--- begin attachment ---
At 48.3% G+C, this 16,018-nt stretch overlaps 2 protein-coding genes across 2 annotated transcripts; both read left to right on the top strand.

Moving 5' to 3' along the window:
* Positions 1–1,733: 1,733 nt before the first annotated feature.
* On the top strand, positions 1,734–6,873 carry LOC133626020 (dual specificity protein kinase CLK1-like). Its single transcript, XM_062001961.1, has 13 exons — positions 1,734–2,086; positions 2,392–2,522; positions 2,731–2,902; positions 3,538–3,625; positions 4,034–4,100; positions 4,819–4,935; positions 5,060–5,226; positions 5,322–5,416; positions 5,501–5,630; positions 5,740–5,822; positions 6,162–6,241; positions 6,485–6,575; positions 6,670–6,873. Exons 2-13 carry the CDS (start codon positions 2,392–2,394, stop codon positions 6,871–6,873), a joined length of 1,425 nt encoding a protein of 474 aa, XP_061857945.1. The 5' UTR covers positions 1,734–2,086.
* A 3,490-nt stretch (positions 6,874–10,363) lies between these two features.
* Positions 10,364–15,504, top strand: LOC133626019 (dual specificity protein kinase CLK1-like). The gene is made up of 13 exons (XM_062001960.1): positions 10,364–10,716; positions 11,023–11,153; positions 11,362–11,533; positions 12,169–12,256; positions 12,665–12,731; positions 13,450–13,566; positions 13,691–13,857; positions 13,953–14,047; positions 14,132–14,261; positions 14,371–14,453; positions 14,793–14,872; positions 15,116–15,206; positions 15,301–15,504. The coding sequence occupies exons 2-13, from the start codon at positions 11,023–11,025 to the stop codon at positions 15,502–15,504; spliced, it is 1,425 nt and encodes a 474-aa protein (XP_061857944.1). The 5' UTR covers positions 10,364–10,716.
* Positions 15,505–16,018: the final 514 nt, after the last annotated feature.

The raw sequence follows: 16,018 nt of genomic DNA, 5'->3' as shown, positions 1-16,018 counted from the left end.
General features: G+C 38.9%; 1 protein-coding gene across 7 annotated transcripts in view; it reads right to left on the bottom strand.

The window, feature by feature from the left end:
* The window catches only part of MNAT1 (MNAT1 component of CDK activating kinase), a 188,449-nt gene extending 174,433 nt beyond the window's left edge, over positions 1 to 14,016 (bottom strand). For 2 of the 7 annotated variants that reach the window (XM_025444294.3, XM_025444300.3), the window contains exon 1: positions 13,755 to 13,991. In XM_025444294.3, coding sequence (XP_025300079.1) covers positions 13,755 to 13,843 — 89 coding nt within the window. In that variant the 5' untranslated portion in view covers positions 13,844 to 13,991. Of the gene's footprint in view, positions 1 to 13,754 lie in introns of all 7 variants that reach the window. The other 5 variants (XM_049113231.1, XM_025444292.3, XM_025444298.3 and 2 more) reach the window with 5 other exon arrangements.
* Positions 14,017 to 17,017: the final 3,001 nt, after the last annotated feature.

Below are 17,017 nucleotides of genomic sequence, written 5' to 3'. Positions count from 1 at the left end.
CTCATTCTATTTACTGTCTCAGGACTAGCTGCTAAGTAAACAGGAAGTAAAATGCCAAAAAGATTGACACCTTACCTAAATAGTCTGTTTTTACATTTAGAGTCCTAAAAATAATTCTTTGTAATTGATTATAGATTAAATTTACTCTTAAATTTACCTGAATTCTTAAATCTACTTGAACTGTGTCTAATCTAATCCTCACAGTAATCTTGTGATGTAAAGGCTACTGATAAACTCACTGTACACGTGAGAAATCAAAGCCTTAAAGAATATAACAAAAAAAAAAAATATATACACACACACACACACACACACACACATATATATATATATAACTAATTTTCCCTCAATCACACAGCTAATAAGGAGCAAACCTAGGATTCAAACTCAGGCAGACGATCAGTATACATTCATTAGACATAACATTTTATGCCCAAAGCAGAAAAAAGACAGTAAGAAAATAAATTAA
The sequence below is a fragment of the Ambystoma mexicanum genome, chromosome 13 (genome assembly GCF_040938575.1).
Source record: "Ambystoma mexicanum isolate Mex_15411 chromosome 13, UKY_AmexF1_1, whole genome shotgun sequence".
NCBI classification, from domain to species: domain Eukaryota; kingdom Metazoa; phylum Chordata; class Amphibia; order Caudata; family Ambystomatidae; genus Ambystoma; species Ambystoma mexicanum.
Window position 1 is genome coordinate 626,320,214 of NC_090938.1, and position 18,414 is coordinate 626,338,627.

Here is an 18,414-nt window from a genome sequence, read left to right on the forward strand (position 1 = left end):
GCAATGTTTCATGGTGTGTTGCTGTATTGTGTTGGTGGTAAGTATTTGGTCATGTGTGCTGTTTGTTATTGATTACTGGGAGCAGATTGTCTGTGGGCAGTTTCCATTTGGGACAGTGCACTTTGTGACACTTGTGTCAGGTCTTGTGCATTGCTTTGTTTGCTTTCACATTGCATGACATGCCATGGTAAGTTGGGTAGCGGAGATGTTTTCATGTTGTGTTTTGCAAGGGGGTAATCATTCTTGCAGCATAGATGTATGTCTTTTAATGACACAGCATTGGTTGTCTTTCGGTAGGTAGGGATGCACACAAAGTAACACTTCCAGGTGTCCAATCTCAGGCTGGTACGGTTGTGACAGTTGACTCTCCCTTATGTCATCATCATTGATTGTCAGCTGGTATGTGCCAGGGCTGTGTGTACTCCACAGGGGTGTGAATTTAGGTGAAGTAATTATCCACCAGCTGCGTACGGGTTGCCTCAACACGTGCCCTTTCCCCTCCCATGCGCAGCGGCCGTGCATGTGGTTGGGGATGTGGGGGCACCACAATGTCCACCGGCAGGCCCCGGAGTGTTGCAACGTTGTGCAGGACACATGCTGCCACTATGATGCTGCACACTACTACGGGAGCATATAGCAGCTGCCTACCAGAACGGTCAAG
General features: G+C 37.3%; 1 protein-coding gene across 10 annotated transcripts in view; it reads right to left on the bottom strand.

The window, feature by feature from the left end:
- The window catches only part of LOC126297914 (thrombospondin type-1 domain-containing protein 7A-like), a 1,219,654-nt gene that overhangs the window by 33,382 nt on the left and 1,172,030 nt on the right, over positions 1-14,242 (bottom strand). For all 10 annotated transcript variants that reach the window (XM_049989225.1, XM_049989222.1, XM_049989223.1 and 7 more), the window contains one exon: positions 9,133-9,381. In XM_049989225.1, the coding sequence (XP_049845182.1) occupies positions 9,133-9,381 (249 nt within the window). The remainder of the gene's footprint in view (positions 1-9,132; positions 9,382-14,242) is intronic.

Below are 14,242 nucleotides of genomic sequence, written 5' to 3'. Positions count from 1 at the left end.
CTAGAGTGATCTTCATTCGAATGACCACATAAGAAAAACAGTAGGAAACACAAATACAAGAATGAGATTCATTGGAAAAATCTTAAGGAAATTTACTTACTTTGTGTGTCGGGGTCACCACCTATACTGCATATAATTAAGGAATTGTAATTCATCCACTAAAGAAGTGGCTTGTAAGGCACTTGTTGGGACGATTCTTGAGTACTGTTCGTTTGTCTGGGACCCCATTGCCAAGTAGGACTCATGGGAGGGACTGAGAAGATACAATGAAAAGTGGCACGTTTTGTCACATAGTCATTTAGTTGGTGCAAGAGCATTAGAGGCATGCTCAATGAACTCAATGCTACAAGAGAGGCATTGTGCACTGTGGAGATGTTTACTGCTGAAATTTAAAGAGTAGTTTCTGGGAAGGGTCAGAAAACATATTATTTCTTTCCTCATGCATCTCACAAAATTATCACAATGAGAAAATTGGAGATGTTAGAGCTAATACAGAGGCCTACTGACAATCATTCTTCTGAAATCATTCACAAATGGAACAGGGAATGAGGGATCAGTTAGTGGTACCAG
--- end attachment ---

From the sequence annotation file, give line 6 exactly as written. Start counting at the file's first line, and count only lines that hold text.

* Positions 10,364–15,504, top strand: LOC133626019 (dual specificity protein kinase CLK1-like). The gene is made up of 13 exons (XM_062001960.1): positions 10,364–10,716; positions 11,023–11,153; positions 11,362–11,533; positions 12,169–12,256; positions 12,665–12,731; positions 13,450–13,566; positions 13,691–13,857; positions 13,953–14,047; positions 14,132–14,261; positions 14,371–14,453; positions 14,793–14,872; positions 15,116–15,206; positions 15,301–15,504. The coding sequence occupies exons 2-13, from the start codon at positions 11,023–11,025 to the stop codon at positions 15,502–15,504; spliced, it is 1,425 nt and encodes a 474-aa protein (XP_061857944.1). The 5' UTR covers positions 10,364–10,716.